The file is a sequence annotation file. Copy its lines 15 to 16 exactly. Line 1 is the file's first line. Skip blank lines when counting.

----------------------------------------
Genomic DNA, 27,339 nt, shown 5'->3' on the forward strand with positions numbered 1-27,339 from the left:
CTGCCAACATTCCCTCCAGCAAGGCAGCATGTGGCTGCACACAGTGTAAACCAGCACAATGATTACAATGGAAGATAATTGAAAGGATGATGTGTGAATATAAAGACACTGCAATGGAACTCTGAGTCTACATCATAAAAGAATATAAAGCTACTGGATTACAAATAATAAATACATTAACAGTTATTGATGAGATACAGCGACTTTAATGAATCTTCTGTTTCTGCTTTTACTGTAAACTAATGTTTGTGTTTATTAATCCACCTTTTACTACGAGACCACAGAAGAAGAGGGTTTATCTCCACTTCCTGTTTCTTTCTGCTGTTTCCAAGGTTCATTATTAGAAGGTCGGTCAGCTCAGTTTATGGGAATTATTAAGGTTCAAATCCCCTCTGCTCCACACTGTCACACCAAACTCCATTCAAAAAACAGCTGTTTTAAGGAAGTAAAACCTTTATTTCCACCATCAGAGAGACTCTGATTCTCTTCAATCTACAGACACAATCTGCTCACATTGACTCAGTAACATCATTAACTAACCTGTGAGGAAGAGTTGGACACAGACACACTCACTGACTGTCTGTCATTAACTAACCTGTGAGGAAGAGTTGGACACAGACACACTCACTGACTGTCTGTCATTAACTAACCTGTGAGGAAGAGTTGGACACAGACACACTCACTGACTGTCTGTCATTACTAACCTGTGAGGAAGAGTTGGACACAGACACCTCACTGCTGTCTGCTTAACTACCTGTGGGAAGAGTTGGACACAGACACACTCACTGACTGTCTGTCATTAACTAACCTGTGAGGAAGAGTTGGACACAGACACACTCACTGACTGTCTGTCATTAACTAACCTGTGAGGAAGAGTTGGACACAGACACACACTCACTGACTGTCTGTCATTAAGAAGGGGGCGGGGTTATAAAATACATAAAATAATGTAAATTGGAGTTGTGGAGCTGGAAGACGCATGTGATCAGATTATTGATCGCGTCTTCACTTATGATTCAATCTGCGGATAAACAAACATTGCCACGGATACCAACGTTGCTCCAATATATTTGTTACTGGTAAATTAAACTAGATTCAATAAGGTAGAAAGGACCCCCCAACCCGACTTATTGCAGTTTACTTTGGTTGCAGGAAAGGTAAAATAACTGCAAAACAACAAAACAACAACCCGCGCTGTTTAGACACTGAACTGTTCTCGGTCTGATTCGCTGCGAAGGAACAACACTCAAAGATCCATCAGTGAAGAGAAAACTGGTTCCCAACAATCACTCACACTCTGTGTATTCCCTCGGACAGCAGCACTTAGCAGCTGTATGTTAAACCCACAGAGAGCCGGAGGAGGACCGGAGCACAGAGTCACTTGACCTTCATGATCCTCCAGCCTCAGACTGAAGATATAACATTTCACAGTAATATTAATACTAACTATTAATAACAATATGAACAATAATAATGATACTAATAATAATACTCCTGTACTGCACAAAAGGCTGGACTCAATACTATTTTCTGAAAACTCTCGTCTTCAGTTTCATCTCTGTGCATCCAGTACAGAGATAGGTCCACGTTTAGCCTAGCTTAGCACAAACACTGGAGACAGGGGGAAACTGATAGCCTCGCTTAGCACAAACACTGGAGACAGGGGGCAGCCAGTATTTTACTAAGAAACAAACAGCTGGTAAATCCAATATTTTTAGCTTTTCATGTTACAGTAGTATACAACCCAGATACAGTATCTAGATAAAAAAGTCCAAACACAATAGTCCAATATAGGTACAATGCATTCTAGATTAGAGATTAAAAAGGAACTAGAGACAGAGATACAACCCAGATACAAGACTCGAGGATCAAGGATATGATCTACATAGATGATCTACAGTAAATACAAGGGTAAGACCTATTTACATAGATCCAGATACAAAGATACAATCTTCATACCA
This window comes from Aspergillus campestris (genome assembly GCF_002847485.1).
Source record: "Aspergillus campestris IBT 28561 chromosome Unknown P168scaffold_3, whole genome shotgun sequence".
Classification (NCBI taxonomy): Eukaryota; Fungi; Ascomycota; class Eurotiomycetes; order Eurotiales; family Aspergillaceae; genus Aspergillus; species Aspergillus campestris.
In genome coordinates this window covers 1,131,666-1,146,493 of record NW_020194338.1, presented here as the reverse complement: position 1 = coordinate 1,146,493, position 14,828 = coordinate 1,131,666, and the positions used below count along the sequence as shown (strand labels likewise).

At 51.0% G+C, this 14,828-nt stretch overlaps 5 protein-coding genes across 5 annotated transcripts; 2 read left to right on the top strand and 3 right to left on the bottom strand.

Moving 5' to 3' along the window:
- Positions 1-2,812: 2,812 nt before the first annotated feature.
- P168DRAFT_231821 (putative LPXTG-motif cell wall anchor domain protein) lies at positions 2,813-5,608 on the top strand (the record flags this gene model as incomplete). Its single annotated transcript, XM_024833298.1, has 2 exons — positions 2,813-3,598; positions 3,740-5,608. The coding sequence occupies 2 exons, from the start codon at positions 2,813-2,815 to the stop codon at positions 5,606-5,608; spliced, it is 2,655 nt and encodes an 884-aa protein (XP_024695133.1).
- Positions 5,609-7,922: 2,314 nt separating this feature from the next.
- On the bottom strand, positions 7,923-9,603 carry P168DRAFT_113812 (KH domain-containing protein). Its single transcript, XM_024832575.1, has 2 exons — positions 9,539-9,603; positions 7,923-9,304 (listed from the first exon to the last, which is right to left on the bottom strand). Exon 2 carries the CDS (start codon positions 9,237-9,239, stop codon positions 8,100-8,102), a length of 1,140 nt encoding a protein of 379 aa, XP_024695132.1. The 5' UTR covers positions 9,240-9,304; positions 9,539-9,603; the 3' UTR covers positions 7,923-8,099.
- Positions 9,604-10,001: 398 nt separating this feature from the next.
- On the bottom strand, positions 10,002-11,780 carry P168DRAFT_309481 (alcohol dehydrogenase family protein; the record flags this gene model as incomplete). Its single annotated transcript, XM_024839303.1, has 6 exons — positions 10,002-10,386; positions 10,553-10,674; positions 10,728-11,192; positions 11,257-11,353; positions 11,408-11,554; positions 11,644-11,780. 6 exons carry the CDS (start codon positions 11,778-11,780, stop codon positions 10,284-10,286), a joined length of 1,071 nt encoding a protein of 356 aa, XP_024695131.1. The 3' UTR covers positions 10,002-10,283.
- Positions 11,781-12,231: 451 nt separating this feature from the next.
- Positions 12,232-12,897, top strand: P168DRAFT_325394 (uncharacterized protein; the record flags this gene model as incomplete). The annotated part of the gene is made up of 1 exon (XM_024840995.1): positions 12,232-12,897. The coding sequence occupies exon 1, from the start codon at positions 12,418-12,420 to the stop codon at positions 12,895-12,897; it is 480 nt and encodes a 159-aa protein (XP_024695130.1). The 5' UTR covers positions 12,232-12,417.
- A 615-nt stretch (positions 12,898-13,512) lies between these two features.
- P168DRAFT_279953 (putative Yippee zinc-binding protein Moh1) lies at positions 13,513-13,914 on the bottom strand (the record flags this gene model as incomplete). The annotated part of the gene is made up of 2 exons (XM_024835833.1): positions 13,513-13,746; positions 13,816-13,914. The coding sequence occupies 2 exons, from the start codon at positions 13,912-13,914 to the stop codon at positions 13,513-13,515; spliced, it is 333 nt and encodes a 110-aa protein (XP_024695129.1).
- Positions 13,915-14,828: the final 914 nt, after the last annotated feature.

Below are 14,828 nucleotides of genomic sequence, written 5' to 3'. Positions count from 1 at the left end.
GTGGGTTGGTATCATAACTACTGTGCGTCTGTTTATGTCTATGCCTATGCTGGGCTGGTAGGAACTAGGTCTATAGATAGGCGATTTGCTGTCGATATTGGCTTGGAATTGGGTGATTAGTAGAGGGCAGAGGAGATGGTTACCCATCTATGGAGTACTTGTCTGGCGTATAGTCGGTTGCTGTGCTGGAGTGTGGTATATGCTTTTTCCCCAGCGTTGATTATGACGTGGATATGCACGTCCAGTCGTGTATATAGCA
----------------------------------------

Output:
- Positions 11,781-12,231: 451 nt separating this feature from the next.
- Positions 12,232-12,897, top strand: P168DRAFT_325394 (uncharacterized protein; the record flags this gene model as incomplete). The annotated part of the gene is made up of 1 exon (XM_024840995.1): positions 12,232-12,897. The coding sequence occupies exon 1, from the start codon at positions 12,418-12,420 to the stop codon at positions 12,895-12,897; it is 480 nt and encodes a 159-aa protein (XP_024695130.1). The 5' UTR covers positions 12,232-12,417.